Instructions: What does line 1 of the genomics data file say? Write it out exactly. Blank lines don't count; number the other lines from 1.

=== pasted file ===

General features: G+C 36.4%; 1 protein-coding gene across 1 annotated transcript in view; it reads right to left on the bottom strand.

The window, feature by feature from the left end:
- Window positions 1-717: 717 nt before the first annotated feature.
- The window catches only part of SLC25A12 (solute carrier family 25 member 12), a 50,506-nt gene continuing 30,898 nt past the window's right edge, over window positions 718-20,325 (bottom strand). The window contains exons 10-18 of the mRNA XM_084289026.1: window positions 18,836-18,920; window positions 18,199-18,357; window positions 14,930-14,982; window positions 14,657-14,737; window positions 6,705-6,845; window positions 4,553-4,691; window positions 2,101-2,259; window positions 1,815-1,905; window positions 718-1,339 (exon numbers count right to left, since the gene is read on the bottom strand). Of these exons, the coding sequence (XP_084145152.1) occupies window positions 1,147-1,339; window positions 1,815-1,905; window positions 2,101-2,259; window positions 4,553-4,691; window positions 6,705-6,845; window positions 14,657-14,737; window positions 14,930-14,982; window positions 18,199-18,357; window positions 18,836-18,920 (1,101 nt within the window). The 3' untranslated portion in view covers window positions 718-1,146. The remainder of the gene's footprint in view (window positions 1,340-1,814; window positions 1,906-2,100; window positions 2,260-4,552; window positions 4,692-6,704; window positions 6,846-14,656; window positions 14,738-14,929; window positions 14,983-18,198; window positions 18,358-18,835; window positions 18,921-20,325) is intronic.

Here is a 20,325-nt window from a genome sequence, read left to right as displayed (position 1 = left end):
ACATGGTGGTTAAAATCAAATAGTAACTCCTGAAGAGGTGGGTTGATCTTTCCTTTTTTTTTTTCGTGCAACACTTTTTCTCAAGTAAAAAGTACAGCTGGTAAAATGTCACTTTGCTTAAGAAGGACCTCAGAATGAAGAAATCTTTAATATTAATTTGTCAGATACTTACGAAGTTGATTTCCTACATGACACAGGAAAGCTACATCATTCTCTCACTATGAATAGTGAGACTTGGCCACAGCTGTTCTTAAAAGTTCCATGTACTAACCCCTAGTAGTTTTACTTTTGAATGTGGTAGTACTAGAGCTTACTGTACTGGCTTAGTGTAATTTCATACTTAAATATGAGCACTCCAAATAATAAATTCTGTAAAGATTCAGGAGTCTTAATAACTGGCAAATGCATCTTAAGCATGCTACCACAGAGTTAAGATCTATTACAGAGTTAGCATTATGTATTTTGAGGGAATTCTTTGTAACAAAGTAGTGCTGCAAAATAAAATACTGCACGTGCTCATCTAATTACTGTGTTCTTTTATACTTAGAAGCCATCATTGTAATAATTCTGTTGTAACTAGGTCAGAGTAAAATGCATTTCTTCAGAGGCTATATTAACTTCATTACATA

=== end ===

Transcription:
General features: G+C 36.4%; 1 protein-coding gene across 1 annotated transcript in view; it reads right to left on the bottom strand.